Architecture or the shaping of the built environment is an immense expression of culture. “The story of houses is, indeed, the story of the people who built them”. (Acworth, 1949). While science and technology provides us with the know how, culture provides with the understanding of what we want to get out of the building and what impact we want it to have on our lives. The architecture of many of the traditional homes in Barbados stem from the British influences of medieval, Victorian, Georgian, and Jacobean designs. The natural limestone Barbados is composed of, formed the building blocks from which many of the grand homes were built, and the tropical climate led to gable roofs, large verandas, low rectangular shapes and sturdy shutters of the sash and jalousie windows.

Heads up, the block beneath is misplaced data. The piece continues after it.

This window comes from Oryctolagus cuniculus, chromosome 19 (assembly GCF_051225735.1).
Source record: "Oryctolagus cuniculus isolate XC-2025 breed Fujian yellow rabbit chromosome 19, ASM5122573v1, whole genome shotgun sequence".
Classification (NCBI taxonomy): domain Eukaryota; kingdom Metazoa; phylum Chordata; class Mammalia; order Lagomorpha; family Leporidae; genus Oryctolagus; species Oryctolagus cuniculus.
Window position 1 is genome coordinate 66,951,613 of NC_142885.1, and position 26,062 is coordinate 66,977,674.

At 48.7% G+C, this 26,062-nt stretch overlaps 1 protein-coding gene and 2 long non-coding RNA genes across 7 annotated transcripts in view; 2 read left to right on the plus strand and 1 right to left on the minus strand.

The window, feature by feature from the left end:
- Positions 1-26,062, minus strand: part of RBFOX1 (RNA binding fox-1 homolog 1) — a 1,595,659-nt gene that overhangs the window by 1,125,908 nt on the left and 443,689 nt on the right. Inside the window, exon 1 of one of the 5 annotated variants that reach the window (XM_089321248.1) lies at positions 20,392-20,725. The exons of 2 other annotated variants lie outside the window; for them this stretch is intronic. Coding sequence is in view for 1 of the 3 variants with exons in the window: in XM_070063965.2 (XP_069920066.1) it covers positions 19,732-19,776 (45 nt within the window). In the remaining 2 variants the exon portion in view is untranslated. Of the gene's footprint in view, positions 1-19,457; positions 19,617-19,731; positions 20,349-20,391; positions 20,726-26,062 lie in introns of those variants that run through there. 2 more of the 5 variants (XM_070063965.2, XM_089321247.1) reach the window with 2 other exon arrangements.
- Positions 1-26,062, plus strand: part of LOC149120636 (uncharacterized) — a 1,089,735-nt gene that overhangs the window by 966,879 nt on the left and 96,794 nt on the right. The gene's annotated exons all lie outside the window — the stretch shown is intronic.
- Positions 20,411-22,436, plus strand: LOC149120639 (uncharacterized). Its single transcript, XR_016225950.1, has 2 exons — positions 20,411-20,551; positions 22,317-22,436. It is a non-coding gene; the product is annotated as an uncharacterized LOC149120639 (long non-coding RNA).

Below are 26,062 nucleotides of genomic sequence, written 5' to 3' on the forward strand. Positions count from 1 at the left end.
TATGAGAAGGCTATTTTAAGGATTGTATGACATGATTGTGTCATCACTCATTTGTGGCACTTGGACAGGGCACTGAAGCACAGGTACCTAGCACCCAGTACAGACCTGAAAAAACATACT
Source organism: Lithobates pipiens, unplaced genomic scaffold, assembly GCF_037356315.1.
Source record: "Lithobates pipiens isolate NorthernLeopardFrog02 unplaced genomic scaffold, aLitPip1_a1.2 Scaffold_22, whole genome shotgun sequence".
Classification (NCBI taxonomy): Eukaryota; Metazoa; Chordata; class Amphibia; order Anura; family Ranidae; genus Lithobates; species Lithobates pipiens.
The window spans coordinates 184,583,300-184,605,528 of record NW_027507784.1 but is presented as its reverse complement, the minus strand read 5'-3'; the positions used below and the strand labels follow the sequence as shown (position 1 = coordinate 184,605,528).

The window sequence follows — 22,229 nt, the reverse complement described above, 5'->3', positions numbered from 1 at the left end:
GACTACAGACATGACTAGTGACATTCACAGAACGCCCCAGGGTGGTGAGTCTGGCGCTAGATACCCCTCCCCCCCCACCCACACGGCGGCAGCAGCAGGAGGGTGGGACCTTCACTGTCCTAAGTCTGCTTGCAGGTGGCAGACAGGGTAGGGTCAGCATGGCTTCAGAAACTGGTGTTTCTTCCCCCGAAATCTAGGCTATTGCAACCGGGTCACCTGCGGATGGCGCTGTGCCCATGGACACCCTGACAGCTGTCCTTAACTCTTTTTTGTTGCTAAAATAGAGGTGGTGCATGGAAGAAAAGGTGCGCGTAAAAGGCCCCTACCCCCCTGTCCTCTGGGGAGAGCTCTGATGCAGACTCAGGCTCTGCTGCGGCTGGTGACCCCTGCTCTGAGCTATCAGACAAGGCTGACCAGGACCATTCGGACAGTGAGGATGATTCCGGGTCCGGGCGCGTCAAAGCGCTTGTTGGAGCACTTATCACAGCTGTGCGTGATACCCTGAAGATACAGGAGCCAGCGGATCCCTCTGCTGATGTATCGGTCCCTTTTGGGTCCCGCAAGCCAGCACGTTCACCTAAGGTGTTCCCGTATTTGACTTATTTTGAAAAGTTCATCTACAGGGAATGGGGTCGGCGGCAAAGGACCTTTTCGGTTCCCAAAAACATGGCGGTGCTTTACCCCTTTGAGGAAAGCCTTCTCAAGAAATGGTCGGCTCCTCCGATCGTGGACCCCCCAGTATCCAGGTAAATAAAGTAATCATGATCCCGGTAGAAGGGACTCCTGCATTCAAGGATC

Chattel (meaning moveable) homes came into play when plantation workers decided they wanted to live on the estate but either own or rent their own house. The chattel house was built on wood and set on blocks of coral, without a foundation so that it could easily move. These tiny chattel houses often showed remarkable designs of ornate framework, carved wooden banisters and miniature jalousie windows. Today, majority of locals within Barbados live in these beautifully designed chattel houses that are still built with no foundation so they can be fully mobile.